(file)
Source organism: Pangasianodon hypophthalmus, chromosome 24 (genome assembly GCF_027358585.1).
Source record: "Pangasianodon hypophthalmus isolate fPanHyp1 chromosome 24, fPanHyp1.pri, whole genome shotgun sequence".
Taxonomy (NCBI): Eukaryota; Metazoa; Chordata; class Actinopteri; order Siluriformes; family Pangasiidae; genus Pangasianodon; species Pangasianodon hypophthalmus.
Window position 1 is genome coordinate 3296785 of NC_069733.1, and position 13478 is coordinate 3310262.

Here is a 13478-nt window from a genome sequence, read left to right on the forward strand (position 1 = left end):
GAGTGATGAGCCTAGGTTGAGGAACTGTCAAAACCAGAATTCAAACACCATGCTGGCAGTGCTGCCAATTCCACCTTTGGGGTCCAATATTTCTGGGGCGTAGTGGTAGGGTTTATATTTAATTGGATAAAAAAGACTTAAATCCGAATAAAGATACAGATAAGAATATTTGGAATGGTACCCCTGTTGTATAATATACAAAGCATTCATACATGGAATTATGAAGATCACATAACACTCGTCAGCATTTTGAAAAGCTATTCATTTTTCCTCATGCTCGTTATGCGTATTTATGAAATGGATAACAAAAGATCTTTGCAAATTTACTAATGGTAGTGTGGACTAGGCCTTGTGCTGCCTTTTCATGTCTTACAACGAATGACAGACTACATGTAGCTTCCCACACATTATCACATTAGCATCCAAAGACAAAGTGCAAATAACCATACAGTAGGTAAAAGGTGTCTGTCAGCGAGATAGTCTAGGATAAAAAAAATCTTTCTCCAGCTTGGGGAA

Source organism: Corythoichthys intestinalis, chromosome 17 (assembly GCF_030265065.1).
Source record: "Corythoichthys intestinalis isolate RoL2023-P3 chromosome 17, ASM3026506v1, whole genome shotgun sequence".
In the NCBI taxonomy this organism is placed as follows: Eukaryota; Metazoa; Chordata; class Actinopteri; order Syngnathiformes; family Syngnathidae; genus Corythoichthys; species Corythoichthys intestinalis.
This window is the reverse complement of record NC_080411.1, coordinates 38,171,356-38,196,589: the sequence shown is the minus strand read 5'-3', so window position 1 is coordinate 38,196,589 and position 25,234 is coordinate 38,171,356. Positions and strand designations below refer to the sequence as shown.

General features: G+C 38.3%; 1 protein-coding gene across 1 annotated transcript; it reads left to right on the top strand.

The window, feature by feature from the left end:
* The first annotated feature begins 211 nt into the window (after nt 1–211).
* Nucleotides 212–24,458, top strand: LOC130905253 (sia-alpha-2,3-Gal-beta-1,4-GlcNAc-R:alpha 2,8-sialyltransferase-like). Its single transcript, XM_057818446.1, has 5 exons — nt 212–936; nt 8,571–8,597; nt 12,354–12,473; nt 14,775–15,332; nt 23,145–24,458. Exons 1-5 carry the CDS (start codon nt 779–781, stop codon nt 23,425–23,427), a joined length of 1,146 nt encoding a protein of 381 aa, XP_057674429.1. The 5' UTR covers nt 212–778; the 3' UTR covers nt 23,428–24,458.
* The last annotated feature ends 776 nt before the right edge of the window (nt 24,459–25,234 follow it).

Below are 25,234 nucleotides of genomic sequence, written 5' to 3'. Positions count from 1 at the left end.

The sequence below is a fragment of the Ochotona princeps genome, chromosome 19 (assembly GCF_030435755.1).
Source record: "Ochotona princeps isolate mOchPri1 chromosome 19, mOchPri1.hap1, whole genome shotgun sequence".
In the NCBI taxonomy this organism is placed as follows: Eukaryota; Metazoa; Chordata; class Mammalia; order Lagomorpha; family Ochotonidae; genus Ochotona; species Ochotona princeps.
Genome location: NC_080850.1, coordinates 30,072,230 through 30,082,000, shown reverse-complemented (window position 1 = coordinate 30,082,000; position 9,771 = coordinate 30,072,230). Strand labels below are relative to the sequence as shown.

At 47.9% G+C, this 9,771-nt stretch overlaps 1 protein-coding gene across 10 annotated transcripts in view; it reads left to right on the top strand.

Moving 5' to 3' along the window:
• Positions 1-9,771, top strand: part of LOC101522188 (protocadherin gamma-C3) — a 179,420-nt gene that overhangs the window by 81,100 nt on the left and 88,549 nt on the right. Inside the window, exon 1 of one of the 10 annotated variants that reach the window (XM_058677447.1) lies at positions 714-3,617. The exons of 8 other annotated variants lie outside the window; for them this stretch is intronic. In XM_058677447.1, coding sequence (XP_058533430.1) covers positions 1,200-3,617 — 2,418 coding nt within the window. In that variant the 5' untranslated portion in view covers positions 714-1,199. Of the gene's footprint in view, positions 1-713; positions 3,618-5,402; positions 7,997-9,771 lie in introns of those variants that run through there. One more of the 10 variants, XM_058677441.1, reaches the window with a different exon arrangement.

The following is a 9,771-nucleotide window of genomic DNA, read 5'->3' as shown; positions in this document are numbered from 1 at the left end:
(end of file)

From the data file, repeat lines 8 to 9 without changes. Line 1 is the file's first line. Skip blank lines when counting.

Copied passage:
Source record: "Corythoichthys intestinalis isolate RoL2023-P3 chromosome 17, ASM3026506v1, whole genome shotgun sequence".
In the NCBI taxonomy this organism is placed as follows: Eukaryota; Metazoa; Chordata; class Actinopteri; order Syngnathiformes; family Syngnathidae; genus Corythoichthys; species Corythoichthys intestinalis.